How to Optimize Your Brand’s UX (Remotely!) with Heuristic Evaluation
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How to Optimize Your Brand’s UX (Remotely!) with Heuristic Evaluation

March 19, 2020

Aviva Urkov

As consumers' time becomes increasingly defined by social distancing and working from home, online experiences will matter more than ever. Here's one way to make your brand's digital touchpoints more effective.

The world’s priorities changed last week, cementing our transition from a time when UX was a nice-to-have to one when it’s not only expected by consumers, but a key purchase driver and lifeline to the outside world. User attention spans continue to dwindle, and the simplest frustrations drive users to bounce at the first sign of trouble, like a cluttered page, confusing purchase flow, or lost progress. One usability hiccup can mean losing a user, conversion, referral, and your online reputation — something most businesses can’t afford right now.

Traditionally, evaluating and optimizing brand UX is accomplished via in-person research. However, if you suddenly find yourself working from home, how do you gain the same consumer and user insights remotely?

Fortunately, there are many partners, remote market research operations, and tools to help you bridge the gap and double down on optimizing your brand’s UX — one of which is heuristic evaluation.

The even better news? A UX heuristic evaluation is a quick, time-effective tool to identify usability issues and set your users (and business) up for success when they need you most.

Providing clarity: The basics of a heuristic evaluation

A heuristic evaluation is a relatively quick and low-cost analysis of your key digital experience touchpoints (i.e. your website, app, etc.) to identify common (and sometimes uncommon) usability issues.

The process itself is fairly straightforward — experts use UX heuristics, or “rules-of-thumb,” to complete tasks on your site just like a user would. Along the way, they record elements that violate those heuristics, align them to future UX research to learn more (e.g. remote moderated testing), and recommend potential solutions for your development and design teams.

Choosing heuristics

If you look, you’ll find tons of heuristics curated and followed by UX researchers. While the ideal principles for you may depend on your business objectives, a tried-and-true choice is Jakob Nielsen’s plainly titled list, “Nielsen’s Heuristics.” This list has been widely adopted in UX as the gold standard of usability heuristics.

Nielsen’s Heuristics:

1. Visibility of system status: Show system status, keep users informed on what’s happening and what’s going to happen.

Check out videos like this for all of Nielsen’s Heuristics.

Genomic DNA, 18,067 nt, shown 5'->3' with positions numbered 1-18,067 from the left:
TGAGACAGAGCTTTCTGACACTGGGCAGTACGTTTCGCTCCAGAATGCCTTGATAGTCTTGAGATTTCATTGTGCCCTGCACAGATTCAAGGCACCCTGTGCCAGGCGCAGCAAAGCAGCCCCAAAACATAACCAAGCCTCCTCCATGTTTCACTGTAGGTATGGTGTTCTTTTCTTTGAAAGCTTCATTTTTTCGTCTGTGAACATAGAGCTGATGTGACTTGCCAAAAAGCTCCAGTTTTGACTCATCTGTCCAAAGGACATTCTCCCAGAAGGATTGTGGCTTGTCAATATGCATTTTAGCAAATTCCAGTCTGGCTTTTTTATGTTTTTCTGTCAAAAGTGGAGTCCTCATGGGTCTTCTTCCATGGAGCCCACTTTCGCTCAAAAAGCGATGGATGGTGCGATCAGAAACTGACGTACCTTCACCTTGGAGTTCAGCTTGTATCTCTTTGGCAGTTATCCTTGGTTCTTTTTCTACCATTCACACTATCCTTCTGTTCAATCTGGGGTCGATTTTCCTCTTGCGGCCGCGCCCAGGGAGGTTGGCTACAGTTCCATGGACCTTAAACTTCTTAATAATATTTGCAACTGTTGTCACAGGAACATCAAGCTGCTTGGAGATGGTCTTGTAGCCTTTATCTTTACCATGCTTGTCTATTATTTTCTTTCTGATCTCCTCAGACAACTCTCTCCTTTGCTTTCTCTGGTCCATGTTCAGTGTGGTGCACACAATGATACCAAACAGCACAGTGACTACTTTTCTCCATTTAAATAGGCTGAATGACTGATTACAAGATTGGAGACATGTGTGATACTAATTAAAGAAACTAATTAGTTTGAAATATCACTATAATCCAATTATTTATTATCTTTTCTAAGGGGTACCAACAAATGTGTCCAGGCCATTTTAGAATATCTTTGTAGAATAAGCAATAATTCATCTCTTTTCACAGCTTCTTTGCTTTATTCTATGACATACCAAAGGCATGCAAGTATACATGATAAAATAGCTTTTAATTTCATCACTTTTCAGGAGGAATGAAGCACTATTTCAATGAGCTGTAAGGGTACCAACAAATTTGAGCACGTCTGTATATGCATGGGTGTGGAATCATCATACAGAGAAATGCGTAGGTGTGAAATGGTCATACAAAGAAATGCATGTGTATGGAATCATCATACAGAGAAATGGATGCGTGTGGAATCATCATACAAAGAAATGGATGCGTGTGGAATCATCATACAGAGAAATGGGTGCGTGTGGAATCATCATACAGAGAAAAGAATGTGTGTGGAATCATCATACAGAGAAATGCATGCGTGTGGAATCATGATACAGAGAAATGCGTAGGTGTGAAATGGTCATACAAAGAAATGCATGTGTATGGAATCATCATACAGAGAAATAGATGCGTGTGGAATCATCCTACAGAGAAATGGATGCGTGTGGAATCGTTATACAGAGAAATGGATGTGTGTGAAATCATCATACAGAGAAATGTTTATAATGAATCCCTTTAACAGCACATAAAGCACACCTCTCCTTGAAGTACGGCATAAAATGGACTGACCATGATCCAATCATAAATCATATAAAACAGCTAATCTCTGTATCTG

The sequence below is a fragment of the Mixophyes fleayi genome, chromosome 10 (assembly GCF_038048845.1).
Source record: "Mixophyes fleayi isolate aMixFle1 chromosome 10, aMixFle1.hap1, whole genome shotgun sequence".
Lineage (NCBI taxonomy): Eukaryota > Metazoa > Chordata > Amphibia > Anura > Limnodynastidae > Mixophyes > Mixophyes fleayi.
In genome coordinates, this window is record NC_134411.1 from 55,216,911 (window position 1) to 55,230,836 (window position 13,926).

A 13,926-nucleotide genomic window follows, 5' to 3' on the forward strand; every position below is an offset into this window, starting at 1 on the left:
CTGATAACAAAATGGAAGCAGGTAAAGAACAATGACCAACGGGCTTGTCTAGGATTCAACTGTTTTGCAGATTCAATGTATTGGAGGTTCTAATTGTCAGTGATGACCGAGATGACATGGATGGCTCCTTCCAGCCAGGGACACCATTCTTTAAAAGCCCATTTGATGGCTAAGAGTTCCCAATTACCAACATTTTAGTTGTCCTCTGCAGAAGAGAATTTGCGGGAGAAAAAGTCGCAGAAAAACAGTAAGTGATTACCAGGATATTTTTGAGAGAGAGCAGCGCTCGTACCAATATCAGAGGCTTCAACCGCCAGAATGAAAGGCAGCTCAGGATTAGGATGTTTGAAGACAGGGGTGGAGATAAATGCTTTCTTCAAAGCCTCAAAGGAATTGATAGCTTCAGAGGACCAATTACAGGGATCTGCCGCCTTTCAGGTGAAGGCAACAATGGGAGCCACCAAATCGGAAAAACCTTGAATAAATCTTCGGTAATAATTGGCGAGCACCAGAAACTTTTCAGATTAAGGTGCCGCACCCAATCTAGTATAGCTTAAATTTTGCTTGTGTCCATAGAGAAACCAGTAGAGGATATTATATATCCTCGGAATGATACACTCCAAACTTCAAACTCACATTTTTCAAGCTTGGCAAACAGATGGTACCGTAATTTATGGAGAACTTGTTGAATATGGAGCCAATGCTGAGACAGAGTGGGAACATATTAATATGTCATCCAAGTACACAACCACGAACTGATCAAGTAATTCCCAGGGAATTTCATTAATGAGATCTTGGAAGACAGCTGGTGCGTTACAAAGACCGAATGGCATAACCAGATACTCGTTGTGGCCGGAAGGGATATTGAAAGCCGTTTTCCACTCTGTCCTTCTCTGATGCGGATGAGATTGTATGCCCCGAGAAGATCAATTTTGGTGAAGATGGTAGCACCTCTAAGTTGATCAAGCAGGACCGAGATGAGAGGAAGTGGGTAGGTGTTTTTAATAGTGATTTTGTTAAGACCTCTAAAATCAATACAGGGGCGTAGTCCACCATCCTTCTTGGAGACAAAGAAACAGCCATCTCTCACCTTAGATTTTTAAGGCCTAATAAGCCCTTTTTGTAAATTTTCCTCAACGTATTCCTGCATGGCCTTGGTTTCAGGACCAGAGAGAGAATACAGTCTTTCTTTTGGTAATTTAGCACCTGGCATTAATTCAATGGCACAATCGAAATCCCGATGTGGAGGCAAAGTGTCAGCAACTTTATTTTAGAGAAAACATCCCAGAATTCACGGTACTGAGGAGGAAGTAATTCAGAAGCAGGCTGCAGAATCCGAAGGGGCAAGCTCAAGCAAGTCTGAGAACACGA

2. Match between system and real world: Speak the user’s language and follow real-world conventions.

3. User control & freedom: Users often make mistakes. Make it easy to fix mistakes, undo, and redo.

4. Consistency & standards: System should look and function consistently to itself, the design platform, and industry norms. Follow platform conventions.

5. Error prevention: Prevent problems from occurring in the first place, check for them, and ask the user to confirm before committing an action.

6. Recognition rather than recall: Allow users to recall information instead of having to remember it, by making actions and options visible.

7. Flexibility & efficiency of use: Accelerators can speed up interactions for expert users. Allow users to tailor frequent actions.

8. Aesthetic and minimalist design: Align and group elements, use a grid, and only present relevant information.

9. Recover from errors: Error messages should be in plain language, precisely indicate a problem, and suggest a constructive solution.

10. Help and documentation: Help documentation should be easy to search, focused on the user’s task, a list of concrete steps, and concise.

Things to remember

There are a few things to keep in mind when kicking off a heuristic evaluation:

  • This does not replace research with your users. While this evaluation is effective in offering solutions to issues users may run into, it is not a research method to garner user feedback or sentiment. In fact, everyday users are not leveraged at all in this evaluation. So, this should not replace user testing — rather, it’s your starting point. It serves as a complementary tool in your larger UX toolkit.
  • Consider your stakeholders. Before diving into your evaluation, think through who needs this information. Chances are, you’ll want to involve a cross-functional team spanning departments like design, product, marketing, and engineering (but will depend on your organization). Bringing this team into the process early will pay off when it comes time to implement solutions.
  • More than one-offs. Heuristic evaluations are not only a great tool for picking out individual instances of poor usability — they help teams see their product holistically. Understanding which heuristics are being violated with high frequency and severity is invaluable information for a team that wants to improve the usability health of an entire system.

We’ll help you get started 

At Kelton, we believe that a heuristic evaluation by experts is a necessary method in any UX project. Our team leverages a range of UX testing methods, including heuristic evaluations, to ensure all of our projects yield real insights that meaningfully influence the design and product development process.

Tell us about your latest UX or Experience Innovation project — we’d love to help!

Aviva Urkov

Associate Director, Experience Innovation & Design Research

As Associate Director, Experience Innovation & Design Research, Aviva helps clients build meaningful experiences, by understanding their customers' stories and translating them to actionable...

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